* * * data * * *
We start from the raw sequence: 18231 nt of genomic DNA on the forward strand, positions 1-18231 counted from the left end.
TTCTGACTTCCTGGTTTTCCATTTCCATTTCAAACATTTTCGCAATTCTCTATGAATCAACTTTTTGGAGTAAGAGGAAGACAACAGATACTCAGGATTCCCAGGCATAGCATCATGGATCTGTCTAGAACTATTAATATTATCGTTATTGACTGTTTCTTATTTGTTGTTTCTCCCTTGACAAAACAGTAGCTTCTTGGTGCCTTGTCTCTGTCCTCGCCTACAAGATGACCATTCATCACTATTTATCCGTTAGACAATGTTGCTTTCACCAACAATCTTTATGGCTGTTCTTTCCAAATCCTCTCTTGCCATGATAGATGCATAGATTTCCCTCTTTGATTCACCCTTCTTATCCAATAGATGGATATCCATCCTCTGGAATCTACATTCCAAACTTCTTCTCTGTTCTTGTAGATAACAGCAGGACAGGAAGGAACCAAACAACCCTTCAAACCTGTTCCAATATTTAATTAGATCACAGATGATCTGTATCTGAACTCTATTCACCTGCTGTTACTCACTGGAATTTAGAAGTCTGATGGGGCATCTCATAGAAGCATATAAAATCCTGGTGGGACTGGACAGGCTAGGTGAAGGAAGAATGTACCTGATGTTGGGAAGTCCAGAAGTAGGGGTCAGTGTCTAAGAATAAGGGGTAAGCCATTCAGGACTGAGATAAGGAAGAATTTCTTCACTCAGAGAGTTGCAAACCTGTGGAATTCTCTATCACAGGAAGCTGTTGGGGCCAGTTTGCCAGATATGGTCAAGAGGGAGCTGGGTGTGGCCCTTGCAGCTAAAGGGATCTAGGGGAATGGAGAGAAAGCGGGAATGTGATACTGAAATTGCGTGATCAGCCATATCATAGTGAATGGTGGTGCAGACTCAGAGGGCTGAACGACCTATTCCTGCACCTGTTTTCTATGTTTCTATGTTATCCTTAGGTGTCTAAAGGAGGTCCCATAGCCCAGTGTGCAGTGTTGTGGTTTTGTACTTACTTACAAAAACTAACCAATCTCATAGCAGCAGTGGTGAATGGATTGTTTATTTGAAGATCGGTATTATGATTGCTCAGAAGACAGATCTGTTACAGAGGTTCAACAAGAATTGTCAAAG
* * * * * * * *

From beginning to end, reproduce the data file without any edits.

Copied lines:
We start from the raw sequence: 18231 nt of genomic DNA on the forward strand, positions 1-18231 counted from the left end.
TTCTGACTTCCTGGTTTTCCATTTCCATTTCAAACATTTTCGCAATTCTCTATGAATCAACTTTTTGGAGTAAGAGGAAGACAACAGATACTCAGGATTCCCAGGCATAGCATCATGGATCTGTCTAGAACTATTAATATTATCGTTATTGACTGTTTCTTATTTGTTGTTTCTCCCTTGACAAAACAGTAGCTTCTTGGTGCCTTGTCTCTGTCCTCGCCTACAAGATGACCATTCATCACTATTTATCCGTTAGACAATGTTGCTTTCACCAACAATCTTTATGGCTGTTCTTTCCAAATCCTCTCTTGCCATGATAGATGCATAGATTTCCCTCTTTGATTCACCCTTCTTATCCAATAGATGGATATCCATCCTCTGGAATCTACATTCCAAACTTCTTCTCTGTTCTTGTAGATAACAGCAGGACAGGAAGGAACCAAACAACCCTTCAAACCTGTTCCAATATTTAATTAGATCACAGATGATCTGTATCTGAACTCTATTCACCTGCTGTTACTCACTGGAATTTAGAAGTCTGATGGGGCATCTCATAGAAGCATATAAAATCCTGGTGGGACTGGACAGGCTAGGTGAAGGAAGAATGTACCTGATGTTGGGAAGTCCAGAAGTAGGGGTCAGTGTCTAAGAATAAGGGGTAAGCCATTCAGGACTGAGATAAGGAAGAATTTCTTCACTCAGAGAGTTGCAAACCTGTGGAATTCTCTATCACAGGAAGCTGTTGGGGCCAGTTTGCCAGATATGGTCAAGAGGGAGCTGGGTGTGGCCCTTGCAGCTAAAGGGATCTAGGGGAATGGAGAGAAAGCGGGAATGTGATACTGAAATTGCGTGATCAGCCATATCATAGTGAATGGTGGTGCAGACTCAGAGGGCTGAACGACCTATTCCTGCACCTGTTTTCTATGTTTCTATGTTATCCTTAGGTGTCTAAAGGAGGTCCCATAGCCCAGTGTGCAGTGTTGTGGTTTTGTACTTACTTACAAAAACTAACCAATCTCATAGCAGCAGTGGTGAATGGATTGTTTATTTGAAGATCGGTATTATGATTGCTCAGAAGACAGATCTGTTACAGAGGTTCAACAAGAATTGTCAAAG